I giggle, “Yep, one day, when Laura was still off work but was feeling well enough, she watched Jenny so I could drive into Memphis to visit a friend at the diner. After lunch, I walked over a few blocks to a boutique. I wanted Jenny to have a cream cardigan sweater for pictures. Anyway, I spotted Brian and Leslie holding hands walking into a restaurant. I walked inside, confronted him, slapped him in the face, then, to my surprise, Leslie slapped him too after she heard me say he was a married man. She took my hand and marched me out of the lobby of the restaurant onto the sidewalk. I asked her how old she was. She was twenty and a freshman at Memphis State. She’s just moved up from Mississippi. The goofy nut hugged and thanked me, cried then walked away. Brian and I lived from the moment on as roommates only. Laura was so ashamed of him and hurt for me.”
“When did you become friends with Leslie, then, when you busted them together?”
“Oh no, Brian and Leslie ran into each other only eleven years ago. Both were divorced, single, and dating. He brought her right out to the house and introduced her. That’s the day she became Barbara Jean to our family.” I raise my eyebrows and smile, knowing he has no idea who or what that is.
“Is that a TV reference?” He smirks.
“It is. I’m sure you will hear more about the sitcom soon. I know Sarah Jane has Sophie watching it.” I smile, knowing my statement is so true.
“Great, I look forward to it,” he says sarcastically.
I giggle. “I spilled some; now it’s your turn. tell me about some of your old girlfriends besides Molly, the lattice climber.”
He chuckles then groans, “Well, besides Molly, I’ve had two long term relationships. Was Brian your only relationship?”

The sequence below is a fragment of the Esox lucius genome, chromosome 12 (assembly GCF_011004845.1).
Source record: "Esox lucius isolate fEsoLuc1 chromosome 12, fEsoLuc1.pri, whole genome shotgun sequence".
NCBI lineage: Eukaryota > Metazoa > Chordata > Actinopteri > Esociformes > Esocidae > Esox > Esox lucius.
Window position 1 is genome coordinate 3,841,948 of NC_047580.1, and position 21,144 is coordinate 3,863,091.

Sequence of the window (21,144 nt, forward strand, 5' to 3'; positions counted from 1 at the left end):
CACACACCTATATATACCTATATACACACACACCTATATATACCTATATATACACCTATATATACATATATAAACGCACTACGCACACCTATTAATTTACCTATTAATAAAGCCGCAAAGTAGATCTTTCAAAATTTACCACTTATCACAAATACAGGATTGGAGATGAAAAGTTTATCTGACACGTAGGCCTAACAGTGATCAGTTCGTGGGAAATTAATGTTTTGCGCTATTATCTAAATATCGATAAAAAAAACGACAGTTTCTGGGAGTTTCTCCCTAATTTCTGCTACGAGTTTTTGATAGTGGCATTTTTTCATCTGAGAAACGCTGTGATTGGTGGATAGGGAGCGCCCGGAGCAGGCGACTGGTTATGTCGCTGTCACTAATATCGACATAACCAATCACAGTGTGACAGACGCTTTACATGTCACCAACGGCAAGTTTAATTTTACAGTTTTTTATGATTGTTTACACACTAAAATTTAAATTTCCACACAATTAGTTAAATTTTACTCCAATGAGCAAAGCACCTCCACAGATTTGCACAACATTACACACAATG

“No, Scottie was my high school boyfriend. We dated until he went to Michigan University on a football scholarship. My first broken heart,” I think back to that time. “Then Brian, but after things didn’t work out with him, I haven’t had a relationship. Well, I guess maybe, you could consider Tate to be a relationship.”
He moves me onto his lap, and I straddle him. “Who’s Tate? Why would I consider him a relationship?” He pushes my hair over my shoulders.
I give him a look that screams, think about it. He raises his eyes in questioning. “It makes me uncomfortable using the term relationship. I’d go long periods of time without seeing him, only communicating by text once in a while to check in with each other.”
“Do you not want to explain, you don’t have to, sweetheart.” I know my face is heating.
“No, I don’t mind. Tate’s situation was similar to mine. He is a single dad with a severely handicapped son. We met at a school for children with disabilities. We had both gone a long time without sex. I hadn’t had sex in ten years, Jack. I was only thirty-three years old and—”
“Sweetheart, you don’t need to explain, I’m glad you had someone to be with from time to time.”
“I know, I know. It’s just that I can still hear my mama and Laura’s voices in my head advising me that it was an inappropriate relationship.”
“It wasn’t, Annie; it’s completely healthy,” he scowls at me as though I’m an idiot for feeling any other way.
“I know, I don’t feel bad about it or guilty or anything. You need to understand, Mama was raised Amish Jack, and Laura was a hardcore southern baptist. I was raised to wait until marriage, and only have sexual relations with a husband.”
“Did you wait?” he interrupts me.
“No, I slept with Scottie in my junior year of high school.” I smile when he barks out a laugh. I try to look serious and say in a scolding tone, “Don’t laugh at me, Jackson.”
“I love it when you call me Jackson. It sounds sweet and southern coming out of your pretty mouth. I also love how you say pilla instead of pillow and winda, potata, and—”
“Okay, Jackson, stop your teasing.” I kiss him softly to stop his talking.
He grins through my kiss. “Don’t worry, sweet Annie. I’ll never let you go even ten days without sex again, sweetheart.”
I smile, “Good to know, now take me to bed, Jackson.”